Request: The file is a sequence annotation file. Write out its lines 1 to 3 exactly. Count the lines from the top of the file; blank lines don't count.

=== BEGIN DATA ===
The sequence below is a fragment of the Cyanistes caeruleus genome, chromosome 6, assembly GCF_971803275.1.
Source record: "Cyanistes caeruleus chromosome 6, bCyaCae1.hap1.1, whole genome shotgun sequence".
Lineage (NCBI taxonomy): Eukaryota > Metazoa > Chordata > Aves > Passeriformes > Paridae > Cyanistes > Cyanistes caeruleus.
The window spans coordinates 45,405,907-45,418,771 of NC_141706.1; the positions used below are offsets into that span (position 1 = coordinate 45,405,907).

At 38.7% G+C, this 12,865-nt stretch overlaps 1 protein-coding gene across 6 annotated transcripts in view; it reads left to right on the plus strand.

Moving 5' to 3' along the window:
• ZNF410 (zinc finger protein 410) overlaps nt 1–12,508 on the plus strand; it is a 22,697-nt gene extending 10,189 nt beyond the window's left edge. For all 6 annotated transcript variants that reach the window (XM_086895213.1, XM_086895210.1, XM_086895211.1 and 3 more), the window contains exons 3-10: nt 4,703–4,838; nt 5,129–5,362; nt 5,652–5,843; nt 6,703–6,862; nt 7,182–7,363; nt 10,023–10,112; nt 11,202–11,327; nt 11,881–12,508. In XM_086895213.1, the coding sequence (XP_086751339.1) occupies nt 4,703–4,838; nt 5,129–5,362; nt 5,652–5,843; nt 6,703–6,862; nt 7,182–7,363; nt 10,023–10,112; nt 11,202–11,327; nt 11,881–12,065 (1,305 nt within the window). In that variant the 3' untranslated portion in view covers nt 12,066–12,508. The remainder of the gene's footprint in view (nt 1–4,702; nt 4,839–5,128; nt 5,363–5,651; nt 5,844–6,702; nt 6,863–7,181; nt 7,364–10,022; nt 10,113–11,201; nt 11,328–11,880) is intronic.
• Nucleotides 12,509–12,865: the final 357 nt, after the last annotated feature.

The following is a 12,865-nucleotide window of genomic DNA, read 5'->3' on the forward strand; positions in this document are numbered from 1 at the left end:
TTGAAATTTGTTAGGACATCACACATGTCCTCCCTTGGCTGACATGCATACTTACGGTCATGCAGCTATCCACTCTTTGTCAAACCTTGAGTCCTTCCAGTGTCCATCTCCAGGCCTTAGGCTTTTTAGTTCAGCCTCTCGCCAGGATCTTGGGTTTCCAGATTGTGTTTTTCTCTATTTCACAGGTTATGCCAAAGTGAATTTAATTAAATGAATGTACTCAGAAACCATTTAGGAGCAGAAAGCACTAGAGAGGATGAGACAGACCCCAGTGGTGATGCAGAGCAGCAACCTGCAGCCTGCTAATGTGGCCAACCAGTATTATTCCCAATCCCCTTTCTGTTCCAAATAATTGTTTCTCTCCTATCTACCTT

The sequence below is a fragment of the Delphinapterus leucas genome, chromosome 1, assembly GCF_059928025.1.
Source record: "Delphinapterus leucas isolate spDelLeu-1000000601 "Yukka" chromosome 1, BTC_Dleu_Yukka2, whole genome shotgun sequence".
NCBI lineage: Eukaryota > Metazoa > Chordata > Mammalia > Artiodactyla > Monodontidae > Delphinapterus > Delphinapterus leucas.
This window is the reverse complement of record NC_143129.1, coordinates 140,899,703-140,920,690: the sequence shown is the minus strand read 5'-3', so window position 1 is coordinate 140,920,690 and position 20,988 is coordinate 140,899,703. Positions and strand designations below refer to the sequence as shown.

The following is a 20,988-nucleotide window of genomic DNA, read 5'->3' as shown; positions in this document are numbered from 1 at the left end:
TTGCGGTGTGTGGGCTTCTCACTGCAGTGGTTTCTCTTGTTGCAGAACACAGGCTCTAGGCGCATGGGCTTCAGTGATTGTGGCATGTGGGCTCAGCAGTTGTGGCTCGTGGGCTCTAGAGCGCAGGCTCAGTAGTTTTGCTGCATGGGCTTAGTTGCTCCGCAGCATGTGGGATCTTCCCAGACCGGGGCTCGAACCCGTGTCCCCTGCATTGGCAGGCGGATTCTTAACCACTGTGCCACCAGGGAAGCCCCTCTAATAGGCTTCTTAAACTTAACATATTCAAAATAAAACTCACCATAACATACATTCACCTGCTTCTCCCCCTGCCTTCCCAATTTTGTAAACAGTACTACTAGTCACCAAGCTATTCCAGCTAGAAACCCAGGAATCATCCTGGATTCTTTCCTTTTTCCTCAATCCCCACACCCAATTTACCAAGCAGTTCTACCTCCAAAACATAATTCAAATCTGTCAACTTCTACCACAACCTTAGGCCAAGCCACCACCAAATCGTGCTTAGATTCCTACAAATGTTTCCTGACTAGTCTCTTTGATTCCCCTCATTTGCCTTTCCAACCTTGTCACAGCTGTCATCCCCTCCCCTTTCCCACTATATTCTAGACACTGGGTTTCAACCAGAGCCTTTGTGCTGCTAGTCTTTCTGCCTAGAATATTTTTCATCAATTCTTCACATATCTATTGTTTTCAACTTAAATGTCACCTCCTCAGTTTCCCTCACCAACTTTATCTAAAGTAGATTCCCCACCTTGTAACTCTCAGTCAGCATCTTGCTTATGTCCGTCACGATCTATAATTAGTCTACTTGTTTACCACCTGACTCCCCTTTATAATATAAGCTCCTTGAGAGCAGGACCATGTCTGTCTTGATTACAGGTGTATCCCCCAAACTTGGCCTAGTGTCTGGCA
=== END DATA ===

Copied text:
The sequence below is a fragment of the Cyanistes caeruleus genome, chromosome 6, assembly GCF_971803275.1.
Source record: "Cyanistes caeruleus chromosome 6, bCyaCae1.hap1.1, whole genome shotgun sequence".
Lineage (NCBI taxonomy): Eukaryota > Metazoa > Chordata > Aves > Passeriformes > Paridae > Cyanistes > Cyanistes caeruleus.